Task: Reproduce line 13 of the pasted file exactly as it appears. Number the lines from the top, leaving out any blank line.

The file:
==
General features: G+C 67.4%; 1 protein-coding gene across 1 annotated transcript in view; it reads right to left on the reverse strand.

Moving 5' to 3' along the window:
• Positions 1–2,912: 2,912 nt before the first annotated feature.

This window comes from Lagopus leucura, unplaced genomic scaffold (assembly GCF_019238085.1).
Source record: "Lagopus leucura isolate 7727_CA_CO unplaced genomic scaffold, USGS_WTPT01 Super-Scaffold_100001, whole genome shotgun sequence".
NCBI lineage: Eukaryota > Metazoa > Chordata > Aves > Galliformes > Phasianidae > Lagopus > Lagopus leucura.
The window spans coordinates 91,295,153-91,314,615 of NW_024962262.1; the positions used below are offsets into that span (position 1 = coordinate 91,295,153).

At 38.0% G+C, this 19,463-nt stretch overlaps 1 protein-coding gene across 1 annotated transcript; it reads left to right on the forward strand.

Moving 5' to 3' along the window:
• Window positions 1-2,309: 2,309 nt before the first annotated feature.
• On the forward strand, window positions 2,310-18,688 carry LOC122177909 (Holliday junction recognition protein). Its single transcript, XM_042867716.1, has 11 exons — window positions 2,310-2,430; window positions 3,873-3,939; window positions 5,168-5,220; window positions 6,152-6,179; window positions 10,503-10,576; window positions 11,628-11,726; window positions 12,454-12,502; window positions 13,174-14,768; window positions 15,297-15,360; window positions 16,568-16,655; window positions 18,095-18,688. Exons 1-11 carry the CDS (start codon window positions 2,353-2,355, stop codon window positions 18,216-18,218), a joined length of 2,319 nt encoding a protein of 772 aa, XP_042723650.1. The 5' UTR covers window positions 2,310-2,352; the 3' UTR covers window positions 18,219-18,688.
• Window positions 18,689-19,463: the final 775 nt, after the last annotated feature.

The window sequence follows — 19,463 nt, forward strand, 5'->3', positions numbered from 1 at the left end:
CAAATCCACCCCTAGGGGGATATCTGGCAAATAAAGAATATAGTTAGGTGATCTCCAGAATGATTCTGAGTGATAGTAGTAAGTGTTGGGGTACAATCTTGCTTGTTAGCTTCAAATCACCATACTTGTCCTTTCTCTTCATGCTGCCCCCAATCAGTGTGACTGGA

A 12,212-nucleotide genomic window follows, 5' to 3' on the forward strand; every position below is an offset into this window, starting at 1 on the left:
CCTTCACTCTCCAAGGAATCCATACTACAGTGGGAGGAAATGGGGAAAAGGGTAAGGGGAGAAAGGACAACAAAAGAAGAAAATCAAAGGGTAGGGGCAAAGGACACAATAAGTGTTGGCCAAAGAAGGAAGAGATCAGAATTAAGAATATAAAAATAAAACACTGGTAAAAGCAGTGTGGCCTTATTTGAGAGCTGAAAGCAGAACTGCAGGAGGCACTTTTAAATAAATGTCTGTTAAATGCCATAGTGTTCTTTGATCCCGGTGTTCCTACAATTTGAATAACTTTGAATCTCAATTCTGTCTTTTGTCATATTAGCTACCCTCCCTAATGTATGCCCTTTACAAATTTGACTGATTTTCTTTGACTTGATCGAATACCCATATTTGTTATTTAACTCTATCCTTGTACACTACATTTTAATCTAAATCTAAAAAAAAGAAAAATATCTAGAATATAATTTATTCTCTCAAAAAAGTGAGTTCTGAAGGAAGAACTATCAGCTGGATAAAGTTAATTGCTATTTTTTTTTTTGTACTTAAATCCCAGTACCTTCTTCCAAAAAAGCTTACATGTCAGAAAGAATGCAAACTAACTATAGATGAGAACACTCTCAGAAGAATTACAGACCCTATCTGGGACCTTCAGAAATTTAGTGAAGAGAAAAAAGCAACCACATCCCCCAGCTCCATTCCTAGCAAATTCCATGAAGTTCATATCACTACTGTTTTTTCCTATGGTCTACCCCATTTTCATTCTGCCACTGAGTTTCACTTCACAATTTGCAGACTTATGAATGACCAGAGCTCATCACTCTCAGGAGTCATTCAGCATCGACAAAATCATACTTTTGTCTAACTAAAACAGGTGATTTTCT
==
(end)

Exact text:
The window sequence follows — 19,463 nt, forward strand, 5'->3', positions numbered from 1 at the left end: